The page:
Marshall Islands releases report on Stellar Daisy sinking

Written by Nick Blenkey
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The Republic of the Marshall Islands has released the report of its investigation into the loss of the Stellar Daisy, the Marshall Islands flagged very large ore carrier (VLOC) that sank on March 31, 2017 with the loss of 22 of its crew of 24.

Owned by South Korea’s Polaris Shipping, Stellar Daisy was delivered in 1993 as very large crude carrier (VLCC) and converted to a VLOC in January 2009.The ship was classed with the Korean Register of Shipping (KR), which has issued a response to some of the findings in the Marshall Islands’ report

The Marshall Islands investigation determined that the likely direct cause of the ship’s foundering was a rapid list to port following a catastrophic structural failure of the ship’s hull that resulted in a loss of buoyancy and uncontrolled flooding.

The structural failure and flooding are thought to have begun in the No. 2 port water ballast tank (WBT) and then progressed rapidly to include structural failure and flooding in multiple WBTs, voids, and cargo holds. The structural damage was likely due to a combination of factors, including the strength of the ship’s structure being compromised over over time due to material fatigue, corrosion, unidentified structural defects, multi-port loading, and the forces imposed on the hull as a result of weather conditions.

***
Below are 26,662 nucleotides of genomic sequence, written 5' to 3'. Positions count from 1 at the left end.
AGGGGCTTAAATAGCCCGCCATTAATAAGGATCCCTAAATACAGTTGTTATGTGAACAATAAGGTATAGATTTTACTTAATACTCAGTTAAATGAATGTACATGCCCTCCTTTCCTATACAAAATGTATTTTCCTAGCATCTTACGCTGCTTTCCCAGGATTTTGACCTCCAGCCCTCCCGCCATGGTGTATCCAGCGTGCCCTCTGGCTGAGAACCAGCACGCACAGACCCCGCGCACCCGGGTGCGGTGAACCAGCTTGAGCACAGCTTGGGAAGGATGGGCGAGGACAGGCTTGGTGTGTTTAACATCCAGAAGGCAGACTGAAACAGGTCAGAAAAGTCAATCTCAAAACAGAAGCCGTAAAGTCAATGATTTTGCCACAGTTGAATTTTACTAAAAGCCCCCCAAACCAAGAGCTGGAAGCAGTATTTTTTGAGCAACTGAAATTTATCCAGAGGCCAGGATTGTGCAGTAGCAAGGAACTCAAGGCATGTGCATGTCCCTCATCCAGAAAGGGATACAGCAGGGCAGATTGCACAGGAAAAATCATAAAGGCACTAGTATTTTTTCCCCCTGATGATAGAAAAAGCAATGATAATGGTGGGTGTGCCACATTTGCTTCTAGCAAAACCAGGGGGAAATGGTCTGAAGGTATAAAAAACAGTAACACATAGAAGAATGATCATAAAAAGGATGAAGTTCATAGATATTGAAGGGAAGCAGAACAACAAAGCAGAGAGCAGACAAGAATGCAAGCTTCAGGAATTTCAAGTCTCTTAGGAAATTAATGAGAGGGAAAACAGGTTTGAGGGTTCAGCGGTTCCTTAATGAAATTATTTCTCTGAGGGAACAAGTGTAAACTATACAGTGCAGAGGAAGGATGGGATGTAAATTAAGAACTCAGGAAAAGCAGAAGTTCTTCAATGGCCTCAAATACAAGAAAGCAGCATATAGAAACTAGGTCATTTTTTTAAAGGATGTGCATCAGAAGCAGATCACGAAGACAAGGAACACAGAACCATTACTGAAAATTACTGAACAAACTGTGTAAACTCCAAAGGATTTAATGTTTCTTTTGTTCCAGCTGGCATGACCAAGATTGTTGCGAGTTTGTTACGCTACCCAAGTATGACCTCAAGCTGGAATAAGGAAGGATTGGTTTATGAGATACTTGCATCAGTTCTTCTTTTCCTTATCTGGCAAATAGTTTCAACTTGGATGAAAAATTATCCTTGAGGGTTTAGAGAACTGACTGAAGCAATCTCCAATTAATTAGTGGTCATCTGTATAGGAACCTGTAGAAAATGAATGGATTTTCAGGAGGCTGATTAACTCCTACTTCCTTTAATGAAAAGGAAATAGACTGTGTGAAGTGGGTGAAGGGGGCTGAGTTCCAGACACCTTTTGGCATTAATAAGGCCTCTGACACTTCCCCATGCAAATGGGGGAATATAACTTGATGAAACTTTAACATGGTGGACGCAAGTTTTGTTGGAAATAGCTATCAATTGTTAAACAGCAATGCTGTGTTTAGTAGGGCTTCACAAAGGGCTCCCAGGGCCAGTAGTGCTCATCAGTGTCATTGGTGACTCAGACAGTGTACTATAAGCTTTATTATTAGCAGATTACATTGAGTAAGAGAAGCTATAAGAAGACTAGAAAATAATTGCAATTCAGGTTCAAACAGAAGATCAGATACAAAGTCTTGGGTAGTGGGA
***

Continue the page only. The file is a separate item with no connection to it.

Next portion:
Among the likely causal factors cited in the report: “ineffective assessments of structural damage identified when the ship was in dry dock in 2011, 2012, and 2015 which failed to determine the cause of the structural damage, identify any potential defects with the conversion design, or require the development of appropriate repair plans.”

Download the full Marshall Islands report HERE


The Korean Register (KR) says that, in general, it agrees with the majority of the content contained within the report and concurs that the most likely explanation for the loss of the vessel was due to a catastrophic structural failure of the ship’s hull which probably began in No 2 Port Water Ballast Tank (WBT).

The Korean Register says that, in its opinion there are, however, areas of the report that are directed specifically at KR which require further explanation. KR’s areas of concern are focused on page 71 of the report (Part 3: Analysis):

Material fatigue

The report states: that KR’s review and approval of the conversion design was based on the assumption that all of the scantlings, including those from when the ship was constructed as a VLCC in 1993, were as original and did not take into account material fatigue. The basis for this assumption was that the Finite Element Analysis (FEA), which was conducted in accordance with the requirements of the KR Rules for Steel Ships, took into consideration allowable stress, corrosion, and stresses due to local notch effect.

KR responds: the report correctly states that the FEA and fatigue strength assessment took into consideration allowable stress, corrosion, and stresses due to local notch effect. This is common practice for many IACS classification societies. An independent review conducted by BSR (Bruce S. Rosenblatt & Associates) – the third-party hired by RMI to technically review the conversion process – confirmed that KR’s structural analysis was conducted properly.